Wednesday, March 5, 2014

Why being an ALT is the best job ever.

In the women's break room at Hirasawa elementary school, there is a couch. I've never seen anybody use it before and I never imagined myself using it considering it's well-worn and old appearance. Yesterday after my last class, I sat down on that couch for the first time and cried.

As I mentioned before, students run through and practice their graduation ceremonies hard well in advance of the real thing. Yesterday, my elementary school students had practice when I'm usually teaching my first 6th grade class. During the next hour when I'd normally be teaching the second 6th grade class, they had a combined class of both groups and instead of in the music room they had it up on the third floor in the combined space between their classrooms.

I thought I heard something about a 感謝会 (kanshakai- "Thank-You Meeting") last week so I thought maybe we'd have a class and then a few of the students would say something nice at the end.
But when one of the teachers asked me to wait by the entrance of the classroom and one student announced in front of the class, "We will now begin the Thank-you meeting for Tierra-sensei," I realized it was going to be a bit more than that. They all stood up in four rows facing each other and applauded as a student lead me through them and to a seat in front of the class.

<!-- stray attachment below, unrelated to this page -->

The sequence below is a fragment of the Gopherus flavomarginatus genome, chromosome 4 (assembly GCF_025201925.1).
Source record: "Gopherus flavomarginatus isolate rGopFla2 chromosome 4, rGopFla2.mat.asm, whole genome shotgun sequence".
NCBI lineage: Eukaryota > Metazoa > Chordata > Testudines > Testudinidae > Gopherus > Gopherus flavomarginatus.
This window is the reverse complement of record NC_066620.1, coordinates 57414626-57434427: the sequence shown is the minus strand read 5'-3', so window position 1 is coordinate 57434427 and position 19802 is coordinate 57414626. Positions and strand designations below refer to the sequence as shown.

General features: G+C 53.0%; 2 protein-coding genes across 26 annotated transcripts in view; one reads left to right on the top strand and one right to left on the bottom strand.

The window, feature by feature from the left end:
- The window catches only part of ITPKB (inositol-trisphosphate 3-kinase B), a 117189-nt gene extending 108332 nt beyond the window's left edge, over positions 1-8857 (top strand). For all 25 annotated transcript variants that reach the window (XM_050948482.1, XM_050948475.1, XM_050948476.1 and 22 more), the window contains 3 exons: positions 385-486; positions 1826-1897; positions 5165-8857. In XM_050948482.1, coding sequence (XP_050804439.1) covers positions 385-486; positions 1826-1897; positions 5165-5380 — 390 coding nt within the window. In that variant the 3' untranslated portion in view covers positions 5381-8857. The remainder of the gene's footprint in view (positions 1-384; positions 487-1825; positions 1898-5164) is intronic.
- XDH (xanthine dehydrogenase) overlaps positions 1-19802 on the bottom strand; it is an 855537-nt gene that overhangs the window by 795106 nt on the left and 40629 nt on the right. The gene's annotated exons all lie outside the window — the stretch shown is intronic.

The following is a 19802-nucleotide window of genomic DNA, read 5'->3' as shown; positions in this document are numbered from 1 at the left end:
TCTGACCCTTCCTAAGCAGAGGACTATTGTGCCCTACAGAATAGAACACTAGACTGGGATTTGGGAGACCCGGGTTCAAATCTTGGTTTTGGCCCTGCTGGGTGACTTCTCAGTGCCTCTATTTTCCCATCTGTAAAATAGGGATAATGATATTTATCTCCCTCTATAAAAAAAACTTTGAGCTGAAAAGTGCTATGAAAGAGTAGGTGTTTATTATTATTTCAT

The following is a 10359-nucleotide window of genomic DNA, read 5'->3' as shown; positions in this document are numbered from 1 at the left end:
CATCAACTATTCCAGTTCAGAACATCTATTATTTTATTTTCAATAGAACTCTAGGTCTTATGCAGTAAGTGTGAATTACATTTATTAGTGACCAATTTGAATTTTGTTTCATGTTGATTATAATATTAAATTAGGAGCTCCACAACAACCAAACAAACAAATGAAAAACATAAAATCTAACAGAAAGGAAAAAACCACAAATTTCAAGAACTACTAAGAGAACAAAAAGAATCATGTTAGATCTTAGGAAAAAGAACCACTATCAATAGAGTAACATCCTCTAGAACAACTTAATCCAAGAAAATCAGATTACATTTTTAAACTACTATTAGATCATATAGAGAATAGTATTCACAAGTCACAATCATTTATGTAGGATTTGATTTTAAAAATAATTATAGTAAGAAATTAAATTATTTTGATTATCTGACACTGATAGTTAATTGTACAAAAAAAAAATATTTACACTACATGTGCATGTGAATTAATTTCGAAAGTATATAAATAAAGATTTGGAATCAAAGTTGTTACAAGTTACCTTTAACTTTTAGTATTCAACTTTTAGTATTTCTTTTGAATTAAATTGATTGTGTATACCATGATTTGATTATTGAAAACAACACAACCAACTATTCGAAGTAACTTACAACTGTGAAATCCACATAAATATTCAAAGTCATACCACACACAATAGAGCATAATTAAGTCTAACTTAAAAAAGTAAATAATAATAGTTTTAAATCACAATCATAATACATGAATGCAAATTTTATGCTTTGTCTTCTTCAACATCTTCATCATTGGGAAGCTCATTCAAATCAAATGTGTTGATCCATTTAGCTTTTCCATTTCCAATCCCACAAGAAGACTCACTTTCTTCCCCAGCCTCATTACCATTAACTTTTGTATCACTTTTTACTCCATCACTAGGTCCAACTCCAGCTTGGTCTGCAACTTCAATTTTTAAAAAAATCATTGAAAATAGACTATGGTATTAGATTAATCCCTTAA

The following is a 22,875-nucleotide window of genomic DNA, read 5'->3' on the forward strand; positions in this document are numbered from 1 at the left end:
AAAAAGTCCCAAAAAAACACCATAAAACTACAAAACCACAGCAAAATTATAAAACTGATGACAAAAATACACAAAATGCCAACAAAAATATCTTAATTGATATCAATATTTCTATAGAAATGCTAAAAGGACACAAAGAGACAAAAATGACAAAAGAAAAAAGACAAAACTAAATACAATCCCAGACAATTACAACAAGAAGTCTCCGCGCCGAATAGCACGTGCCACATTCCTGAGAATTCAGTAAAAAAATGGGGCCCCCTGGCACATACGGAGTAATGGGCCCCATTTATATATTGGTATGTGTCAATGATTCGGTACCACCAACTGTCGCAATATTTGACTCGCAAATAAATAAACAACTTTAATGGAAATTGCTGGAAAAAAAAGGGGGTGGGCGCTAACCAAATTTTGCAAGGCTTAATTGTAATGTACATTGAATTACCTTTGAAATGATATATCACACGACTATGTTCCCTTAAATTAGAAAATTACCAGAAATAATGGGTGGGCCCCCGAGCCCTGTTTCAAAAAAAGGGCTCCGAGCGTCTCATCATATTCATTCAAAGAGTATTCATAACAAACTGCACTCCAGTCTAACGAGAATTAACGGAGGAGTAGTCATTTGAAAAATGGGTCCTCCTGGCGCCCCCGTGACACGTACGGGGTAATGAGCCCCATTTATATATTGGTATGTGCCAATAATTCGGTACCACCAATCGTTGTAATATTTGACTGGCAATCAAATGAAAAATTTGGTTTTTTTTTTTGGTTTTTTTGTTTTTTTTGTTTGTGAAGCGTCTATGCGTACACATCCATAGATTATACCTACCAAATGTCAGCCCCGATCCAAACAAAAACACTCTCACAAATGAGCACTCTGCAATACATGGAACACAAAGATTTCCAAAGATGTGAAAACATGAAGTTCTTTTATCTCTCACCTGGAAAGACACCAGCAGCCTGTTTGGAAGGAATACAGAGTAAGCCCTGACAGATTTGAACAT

First, we played a fun Rock, Paper, Scissors game (in English). Everybody found someone to do Rock, Paper, Scissors with and if they lost, they had to go behind the winner and place their hands on the winner's shoulders and subsequently follow them around. The leader of these chains of people went around doing Rock, Paper, Scissors with each other. As we played, the snake became longer and longer until there were two very long chains of people trying not to run into each other or themselves. The winner between the last two "snakes" won.

After our exciting little game, we all sat back down. A few students then lined up to give me hand-made cards and make a nice speech to me. The announcer then said they would now give me a present and joined the rest of the students. As I wondered what it could possibly be, they stood up straight and focused their attention on one of the 6th grade teachers who turned on a boom box and took her place in front of the class and raised her hands. At that moment I remembered that she is also the school's music teacher.